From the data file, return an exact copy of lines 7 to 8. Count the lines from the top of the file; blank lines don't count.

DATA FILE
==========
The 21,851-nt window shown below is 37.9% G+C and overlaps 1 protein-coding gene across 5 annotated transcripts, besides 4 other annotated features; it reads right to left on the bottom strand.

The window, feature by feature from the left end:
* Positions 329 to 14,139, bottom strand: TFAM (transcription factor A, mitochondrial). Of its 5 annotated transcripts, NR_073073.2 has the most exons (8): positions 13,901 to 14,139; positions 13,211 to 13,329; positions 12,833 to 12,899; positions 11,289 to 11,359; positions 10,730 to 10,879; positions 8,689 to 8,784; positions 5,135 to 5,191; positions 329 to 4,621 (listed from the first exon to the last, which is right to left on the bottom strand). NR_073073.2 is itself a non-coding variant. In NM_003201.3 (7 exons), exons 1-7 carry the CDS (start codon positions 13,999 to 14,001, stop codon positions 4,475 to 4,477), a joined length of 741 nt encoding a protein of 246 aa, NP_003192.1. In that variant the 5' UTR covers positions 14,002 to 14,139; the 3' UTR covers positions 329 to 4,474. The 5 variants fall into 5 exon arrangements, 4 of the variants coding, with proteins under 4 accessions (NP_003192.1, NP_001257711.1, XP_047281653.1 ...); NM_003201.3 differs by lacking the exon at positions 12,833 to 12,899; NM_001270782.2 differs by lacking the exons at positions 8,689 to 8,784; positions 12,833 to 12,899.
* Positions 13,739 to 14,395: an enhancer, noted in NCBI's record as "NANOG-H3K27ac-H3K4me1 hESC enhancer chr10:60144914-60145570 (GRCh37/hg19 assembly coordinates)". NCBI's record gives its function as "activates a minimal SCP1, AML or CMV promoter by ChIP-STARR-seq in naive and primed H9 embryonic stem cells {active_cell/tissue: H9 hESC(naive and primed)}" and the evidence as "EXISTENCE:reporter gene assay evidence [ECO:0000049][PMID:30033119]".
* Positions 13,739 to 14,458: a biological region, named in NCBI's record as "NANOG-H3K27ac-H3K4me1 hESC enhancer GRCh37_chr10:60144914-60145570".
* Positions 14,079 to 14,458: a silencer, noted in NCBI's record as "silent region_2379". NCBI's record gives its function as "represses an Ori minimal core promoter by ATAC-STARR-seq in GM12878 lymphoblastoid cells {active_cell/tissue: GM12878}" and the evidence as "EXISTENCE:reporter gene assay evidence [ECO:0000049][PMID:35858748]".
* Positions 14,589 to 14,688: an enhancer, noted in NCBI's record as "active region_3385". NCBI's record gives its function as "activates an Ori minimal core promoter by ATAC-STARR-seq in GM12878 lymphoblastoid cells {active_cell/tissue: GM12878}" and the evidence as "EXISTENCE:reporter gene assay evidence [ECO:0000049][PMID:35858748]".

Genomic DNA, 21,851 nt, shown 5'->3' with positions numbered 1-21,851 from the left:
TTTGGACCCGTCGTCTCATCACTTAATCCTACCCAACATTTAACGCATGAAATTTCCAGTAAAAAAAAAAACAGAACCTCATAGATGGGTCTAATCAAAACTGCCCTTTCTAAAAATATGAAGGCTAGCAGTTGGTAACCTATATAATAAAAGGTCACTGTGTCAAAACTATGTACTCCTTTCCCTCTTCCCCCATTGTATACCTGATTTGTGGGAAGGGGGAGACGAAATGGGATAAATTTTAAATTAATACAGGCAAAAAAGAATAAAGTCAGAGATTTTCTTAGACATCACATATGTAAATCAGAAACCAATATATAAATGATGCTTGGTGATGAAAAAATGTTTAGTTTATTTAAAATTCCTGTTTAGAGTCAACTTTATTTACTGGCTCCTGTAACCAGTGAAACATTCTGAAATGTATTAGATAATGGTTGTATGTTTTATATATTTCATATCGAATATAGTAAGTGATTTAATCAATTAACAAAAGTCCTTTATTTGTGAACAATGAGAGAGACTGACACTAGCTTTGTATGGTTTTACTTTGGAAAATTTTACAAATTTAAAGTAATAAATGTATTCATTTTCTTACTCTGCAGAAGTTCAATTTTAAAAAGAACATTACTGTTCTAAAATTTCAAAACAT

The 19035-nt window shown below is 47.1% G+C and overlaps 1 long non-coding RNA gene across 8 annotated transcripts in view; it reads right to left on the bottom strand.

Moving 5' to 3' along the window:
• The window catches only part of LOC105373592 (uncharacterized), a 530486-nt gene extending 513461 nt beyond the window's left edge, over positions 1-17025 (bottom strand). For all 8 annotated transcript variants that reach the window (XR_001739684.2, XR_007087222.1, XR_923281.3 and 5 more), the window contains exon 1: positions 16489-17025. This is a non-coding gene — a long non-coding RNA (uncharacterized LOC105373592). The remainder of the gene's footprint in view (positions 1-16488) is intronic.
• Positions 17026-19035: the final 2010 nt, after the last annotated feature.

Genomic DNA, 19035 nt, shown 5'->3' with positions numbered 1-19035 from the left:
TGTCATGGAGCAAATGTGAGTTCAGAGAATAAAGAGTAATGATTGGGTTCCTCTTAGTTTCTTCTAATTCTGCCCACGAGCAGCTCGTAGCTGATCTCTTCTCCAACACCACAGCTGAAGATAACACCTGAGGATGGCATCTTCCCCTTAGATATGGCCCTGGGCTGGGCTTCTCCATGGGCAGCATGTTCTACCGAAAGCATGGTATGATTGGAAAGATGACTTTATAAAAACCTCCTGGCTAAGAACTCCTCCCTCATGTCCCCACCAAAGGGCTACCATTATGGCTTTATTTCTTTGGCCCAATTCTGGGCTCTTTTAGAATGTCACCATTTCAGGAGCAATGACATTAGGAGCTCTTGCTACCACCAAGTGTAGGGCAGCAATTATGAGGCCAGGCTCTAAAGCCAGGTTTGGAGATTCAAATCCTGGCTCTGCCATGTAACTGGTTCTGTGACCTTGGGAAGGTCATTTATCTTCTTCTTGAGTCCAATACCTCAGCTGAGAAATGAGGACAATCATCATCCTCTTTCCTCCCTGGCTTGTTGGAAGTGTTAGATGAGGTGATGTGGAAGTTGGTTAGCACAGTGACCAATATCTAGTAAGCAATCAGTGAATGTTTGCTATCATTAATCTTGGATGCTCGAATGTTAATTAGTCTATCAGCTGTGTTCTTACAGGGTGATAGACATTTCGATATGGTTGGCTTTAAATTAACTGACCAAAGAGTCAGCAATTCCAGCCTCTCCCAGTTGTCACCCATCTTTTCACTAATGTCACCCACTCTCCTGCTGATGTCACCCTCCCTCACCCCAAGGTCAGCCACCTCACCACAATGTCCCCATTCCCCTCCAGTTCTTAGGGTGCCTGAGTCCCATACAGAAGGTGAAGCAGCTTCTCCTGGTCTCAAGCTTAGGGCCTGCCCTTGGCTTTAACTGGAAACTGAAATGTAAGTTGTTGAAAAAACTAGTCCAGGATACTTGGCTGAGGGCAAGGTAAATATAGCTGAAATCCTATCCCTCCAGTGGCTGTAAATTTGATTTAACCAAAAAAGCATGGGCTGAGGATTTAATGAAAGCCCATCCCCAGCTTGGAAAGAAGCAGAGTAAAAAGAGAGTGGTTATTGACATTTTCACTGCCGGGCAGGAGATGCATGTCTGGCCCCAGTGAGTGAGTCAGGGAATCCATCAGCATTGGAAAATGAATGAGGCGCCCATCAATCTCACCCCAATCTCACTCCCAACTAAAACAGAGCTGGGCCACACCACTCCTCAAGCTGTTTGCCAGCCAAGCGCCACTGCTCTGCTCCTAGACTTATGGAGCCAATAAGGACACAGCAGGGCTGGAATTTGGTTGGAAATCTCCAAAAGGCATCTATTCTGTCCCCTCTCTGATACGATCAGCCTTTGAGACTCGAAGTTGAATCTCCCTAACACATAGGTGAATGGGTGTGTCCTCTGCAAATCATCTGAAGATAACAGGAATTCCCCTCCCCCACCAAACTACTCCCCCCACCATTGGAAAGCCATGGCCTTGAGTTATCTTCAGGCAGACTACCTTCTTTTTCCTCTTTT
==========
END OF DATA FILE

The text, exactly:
* Positions 14,589 to 14,688: an enhancer, noted in NCBI's record as "active region_3385". NCBI's record gives its function as "activates an Ori minimal core promoter by ATAC-STARR-seq in GM12878 lymphoblastoid cells {active_cell/tissue: GM12878}" and the evidence as "EXISTENCE:reporter gene assay evidence [ECO:0000049][PMID:35858748]".

Genomic DNA, 21,851 nt, shown 5'->3' with positions numbered 1-21,851 from the left: